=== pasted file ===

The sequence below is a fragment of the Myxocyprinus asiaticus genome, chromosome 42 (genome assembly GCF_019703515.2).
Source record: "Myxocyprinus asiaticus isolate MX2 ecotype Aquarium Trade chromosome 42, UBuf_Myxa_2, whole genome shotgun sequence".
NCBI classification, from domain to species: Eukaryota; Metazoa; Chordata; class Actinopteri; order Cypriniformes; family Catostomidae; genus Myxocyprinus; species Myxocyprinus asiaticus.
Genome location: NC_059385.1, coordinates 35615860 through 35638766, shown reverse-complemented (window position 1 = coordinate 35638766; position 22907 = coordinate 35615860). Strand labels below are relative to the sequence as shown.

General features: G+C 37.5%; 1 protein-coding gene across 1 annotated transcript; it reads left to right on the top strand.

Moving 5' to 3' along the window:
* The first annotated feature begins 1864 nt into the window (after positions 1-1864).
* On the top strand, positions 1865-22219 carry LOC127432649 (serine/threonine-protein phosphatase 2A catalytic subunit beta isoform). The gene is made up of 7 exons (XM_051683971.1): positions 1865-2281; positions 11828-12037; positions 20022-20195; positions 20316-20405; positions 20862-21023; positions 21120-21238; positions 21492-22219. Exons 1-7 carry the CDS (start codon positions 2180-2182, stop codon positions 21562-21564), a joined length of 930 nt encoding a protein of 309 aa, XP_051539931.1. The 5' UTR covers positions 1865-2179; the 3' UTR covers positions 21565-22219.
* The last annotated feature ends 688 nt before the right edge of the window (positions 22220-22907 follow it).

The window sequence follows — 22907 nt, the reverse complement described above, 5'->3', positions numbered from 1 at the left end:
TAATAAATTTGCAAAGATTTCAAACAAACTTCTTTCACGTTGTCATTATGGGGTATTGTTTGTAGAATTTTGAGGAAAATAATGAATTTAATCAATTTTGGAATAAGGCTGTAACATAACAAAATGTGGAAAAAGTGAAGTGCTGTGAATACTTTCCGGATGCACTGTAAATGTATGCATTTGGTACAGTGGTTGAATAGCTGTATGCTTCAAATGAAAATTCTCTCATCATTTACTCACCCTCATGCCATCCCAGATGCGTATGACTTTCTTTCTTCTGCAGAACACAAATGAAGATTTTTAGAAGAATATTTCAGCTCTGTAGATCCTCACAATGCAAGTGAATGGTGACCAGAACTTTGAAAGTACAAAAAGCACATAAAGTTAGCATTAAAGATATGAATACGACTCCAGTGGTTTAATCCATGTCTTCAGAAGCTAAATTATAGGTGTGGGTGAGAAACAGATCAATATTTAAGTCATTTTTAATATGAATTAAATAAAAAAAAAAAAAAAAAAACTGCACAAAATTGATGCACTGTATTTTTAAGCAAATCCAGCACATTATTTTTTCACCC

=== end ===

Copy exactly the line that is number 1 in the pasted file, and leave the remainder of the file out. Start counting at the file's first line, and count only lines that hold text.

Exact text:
The sequence below is a fragment of the Myxocyprinus asiaticus genome, chromosome 42 (genome assembly GCF_019703515.2).